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The SEC allows for individuals to not register with them if they don't permit business with users outside of the state:

A broker-dealer that conducts all of its business in one state does not have to register with the SEC. (State registration is another matter. See Part III, below.) The exception provided for intrastate broker-dealer activity is very narrow. To qualify, all aspects of all transactions must be done within the borders of one state. This means that, without SEC registration, a broker-dealer cannot participate in any transaction executed on a national securities exchange or Nasdaq. Also, information posted on the Internet that is accessible by persons in another state would be considered an interstate offer of securities or investment services that would require Federal broker-dealer registration.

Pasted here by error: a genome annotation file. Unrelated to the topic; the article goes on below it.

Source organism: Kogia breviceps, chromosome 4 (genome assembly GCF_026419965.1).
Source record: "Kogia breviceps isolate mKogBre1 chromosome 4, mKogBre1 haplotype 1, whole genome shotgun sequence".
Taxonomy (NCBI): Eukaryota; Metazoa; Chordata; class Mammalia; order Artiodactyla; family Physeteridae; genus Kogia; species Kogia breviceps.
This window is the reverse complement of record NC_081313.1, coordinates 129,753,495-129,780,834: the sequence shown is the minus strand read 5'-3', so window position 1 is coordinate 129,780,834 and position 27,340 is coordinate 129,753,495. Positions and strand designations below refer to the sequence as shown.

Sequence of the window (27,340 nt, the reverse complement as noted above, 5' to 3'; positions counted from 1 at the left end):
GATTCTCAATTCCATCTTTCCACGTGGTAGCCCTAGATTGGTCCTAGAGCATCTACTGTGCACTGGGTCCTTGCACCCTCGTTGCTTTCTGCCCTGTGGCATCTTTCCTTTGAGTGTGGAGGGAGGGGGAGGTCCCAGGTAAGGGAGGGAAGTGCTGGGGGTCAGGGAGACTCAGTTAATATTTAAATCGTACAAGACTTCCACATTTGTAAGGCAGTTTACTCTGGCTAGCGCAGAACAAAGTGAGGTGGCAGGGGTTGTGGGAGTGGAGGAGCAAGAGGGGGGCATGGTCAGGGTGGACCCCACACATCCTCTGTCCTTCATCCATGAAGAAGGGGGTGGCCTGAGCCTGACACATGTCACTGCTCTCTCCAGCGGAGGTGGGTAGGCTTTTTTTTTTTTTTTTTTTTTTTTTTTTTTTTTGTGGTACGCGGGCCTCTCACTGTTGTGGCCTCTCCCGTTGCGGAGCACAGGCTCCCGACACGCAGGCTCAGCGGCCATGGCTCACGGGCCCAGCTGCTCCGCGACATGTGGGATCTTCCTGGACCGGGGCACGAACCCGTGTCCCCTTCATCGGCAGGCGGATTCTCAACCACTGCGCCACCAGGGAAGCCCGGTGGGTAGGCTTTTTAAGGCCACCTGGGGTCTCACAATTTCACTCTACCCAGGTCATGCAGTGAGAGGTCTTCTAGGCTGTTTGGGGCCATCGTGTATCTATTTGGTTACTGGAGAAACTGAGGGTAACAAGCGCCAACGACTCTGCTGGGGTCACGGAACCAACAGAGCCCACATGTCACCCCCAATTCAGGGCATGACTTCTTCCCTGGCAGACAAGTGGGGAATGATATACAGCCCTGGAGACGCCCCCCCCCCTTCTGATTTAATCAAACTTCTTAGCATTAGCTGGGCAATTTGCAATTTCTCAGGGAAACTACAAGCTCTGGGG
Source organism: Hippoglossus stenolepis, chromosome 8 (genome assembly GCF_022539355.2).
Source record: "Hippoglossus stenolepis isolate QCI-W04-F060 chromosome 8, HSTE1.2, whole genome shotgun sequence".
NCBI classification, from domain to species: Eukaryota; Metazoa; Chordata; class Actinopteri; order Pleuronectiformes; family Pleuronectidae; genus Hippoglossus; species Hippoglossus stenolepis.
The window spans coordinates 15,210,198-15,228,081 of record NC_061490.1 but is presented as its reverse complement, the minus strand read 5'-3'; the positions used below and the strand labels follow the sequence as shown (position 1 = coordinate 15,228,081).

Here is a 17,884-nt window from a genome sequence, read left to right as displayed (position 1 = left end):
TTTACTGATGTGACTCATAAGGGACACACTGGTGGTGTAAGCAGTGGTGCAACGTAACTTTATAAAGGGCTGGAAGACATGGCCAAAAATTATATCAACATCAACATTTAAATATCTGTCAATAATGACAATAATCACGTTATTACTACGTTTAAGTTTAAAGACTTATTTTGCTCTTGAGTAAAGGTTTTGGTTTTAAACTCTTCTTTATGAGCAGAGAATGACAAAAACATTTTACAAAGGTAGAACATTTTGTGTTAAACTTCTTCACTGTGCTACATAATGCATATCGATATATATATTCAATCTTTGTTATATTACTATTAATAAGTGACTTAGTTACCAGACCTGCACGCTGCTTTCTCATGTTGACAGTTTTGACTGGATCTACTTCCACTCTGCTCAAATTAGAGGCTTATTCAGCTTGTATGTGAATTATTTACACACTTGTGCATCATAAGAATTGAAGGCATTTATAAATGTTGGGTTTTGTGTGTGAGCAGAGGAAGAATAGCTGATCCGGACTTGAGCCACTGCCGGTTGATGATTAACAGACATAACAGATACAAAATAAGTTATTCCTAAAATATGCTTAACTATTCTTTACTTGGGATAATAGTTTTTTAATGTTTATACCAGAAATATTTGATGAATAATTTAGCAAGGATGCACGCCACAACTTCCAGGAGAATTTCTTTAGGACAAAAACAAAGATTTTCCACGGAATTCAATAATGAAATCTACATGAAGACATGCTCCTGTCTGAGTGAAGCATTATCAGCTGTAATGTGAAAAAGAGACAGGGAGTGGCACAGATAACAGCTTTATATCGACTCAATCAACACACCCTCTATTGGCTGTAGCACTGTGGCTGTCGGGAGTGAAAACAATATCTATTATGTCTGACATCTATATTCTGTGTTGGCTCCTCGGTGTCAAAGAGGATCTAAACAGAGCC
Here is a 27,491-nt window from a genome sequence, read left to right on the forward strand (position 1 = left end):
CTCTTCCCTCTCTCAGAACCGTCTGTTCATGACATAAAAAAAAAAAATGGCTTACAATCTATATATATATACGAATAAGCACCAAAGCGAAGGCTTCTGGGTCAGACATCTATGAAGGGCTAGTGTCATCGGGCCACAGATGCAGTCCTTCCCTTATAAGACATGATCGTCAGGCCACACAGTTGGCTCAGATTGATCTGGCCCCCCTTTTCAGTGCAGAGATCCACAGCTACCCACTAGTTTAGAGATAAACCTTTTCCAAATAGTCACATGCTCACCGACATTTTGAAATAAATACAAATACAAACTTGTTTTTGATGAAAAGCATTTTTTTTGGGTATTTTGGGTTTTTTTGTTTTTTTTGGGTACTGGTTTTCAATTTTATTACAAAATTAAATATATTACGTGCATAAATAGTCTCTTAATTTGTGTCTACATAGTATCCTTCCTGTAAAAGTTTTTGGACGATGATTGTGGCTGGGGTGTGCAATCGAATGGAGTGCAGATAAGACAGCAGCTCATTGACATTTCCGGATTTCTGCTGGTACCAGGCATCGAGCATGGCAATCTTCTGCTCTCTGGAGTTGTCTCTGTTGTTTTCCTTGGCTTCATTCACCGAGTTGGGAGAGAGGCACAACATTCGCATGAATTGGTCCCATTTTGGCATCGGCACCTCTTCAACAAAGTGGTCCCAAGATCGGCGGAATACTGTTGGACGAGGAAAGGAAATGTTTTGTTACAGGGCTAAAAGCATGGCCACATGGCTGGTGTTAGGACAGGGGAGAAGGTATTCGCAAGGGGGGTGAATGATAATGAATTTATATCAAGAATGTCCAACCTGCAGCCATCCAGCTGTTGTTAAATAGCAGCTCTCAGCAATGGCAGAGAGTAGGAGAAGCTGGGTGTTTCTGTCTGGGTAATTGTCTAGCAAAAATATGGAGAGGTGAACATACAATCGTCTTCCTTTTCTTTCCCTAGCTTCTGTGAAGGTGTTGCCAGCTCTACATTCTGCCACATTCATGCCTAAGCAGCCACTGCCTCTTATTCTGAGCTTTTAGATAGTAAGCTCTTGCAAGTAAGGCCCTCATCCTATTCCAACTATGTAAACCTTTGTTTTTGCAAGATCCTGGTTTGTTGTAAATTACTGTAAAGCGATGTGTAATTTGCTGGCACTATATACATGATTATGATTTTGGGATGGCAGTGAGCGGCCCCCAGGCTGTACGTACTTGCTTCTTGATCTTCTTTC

What technology or implementation is sufficient to protect a website and limit its access to a given state?

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As far as I'm aware, virtually anything you do using phone lines or the Internet constitutes interstate commerce in the United States. Congress and the Department of Justice have taken this position to ensure they can get their fingers into anything they decide they want to regulate or prosecute. I really think you need a legal definition, and not a technical definition. –  Xander Apr 4 '13 at 0:58
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closed as off topic by Antony Vennard, AJ Henderson, lynks, Luc, makerofthings7 Apr 8 '13 at 10:50

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A private network using leased lines or private VPN's may be sufficient enough for this. I guess there would need to be the adequate paper work to show that your end-users are all within the same state that you are doing business and you are doing due diligence to ensure that is correct.

But yeah, a private VPN would ensure random users from other states do not access your services?

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